Home > Travel Ideas > Philadelphia > Top 10 Attractions in Philadelphia
Top 10 Attractions in Philadelphia
By: Danielle Max | Feb 21 2017
Philadelphia is a history buff’s dream, but that doesn’t mean the attractions are stuck in the past. Explore your inner child, unleash your inner art critic or even your inner Sylvester Stallone as you explore the City of Brotherly Love.

This indoor foodie paradise is a one-stop shop for everything from local produce and meats to artisanal cheeses and desserts. The public space also provides open seating where customers can enjoy meals from more than 30 restaurants. While the market is open seven days a week, the Amish vendors, a huge draw for visitors and locals, sell their goods Tuesday through Saturday. | Photo by R. Kennedy for VISIT PHILADELPHIA

1. Independence National Historical Park
6th and Market Streets (Independence Visitor Center), Philadelphia, PA 19106
1. Independence National Historical Park
6th and Market Streets (Independence Visitor Center), Philadelphia, PA 19106
Be the first to review!

Your rating:

Add to favorite

Be the first to review!

Your rating:

Add to favorite


A centerpiece of Independence National Historical Park in Historic Philadelphia is Independence Hall. Built in 1753 to house the Colonial legislature, the building gained renown for being the site of the signing of the Declaration of Independence and the adoption of the U.S. Constitution. | Photo by J. Fusco for VISIT PHILADELPHIA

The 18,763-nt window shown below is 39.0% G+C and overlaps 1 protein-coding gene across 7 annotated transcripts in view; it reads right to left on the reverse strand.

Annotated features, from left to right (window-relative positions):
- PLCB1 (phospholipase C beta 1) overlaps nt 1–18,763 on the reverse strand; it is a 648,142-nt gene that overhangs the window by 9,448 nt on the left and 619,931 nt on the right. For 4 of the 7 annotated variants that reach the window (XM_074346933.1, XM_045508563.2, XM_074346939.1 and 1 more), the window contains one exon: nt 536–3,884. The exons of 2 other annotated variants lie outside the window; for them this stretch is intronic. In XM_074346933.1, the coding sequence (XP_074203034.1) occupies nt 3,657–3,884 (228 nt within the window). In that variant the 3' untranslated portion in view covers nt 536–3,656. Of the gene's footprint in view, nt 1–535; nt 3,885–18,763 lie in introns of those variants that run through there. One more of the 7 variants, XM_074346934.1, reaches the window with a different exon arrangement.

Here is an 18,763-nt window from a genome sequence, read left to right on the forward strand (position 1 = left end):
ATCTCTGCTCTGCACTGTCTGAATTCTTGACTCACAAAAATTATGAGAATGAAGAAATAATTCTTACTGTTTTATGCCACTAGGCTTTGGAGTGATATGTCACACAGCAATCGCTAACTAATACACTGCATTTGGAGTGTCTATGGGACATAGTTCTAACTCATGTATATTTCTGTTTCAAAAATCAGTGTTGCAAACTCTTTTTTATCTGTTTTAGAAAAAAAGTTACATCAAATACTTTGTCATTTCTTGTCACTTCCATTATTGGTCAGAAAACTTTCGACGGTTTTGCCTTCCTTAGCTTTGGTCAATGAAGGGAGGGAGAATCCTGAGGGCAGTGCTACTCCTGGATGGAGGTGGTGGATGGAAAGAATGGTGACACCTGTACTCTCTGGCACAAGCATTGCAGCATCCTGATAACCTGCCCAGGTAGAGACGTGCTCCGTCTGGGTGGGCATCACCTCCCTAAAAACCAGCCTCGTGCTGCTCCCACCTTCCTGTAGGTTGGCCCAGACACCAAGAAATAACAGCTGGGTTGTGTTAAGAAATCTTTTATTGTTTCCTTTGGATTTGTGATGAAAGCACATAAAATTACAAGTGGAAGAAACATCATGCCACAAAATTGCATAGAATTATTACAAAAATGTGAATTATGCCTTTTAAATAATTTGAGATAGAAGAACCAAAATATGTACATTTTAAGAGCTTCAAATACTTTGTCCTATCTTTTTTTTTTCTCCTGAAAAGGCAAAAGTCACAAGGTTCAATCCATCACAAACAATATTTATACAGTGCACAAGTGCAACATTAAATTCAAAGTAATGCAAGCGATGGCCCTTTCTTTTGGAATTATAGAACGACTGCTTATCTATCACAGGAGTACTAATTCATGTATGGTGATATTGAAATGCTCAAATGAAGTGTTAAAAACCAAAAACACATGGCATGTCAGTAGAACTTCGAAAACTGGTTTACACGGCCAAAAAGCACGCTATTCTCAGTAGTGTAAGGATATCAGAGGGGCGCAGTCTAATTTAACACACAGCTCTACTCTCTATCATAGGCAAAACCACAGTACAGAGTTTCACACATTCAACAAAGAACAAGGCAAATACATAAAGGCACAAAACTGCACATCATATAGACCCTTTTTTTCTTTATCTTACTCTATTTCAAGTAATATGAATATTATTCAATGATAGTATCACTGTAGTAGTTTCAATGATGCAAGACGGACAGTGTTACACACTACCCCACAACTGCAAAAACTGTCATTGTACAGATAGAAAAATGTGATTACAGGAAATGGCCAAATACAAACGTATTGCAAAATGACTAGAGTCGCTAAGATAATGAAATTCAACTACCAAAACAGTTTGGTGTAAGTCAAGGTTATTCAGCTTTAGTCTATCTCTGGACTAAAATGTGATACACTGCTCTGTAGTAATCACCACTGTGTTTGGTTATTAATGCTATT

Any visit to Philadelphia has to begin where it all began. Independence National Historical Park encompasses a number of sites, but topping most to-do lists are the Liberty Bell and Independence Hall, the very site where the Founding Fathers came together to sign the Declaration of Independence.

The Liberty Bell Center is wheelchair accessible. Accessible restrooms are available in the nearby Independence Visitor Center.

The video presentation is open captioned and audio described. Assistive listening devices are also available.

Visitors are encouraged to touch the replica of the Liberty Bell's inscription in the exhibit area.

The East Wing orientation room and the first floor of Independence Hall are wheelchair-accessible. Guests can see a photo album of images of the upper floor, which is not accessible.

The “Birthplace of a Nation” pamphlet provides written information about the rooms on the tour. Free American Sign Language interpretation is available upon request. Call 215-597-7130 at least two weeks in advance.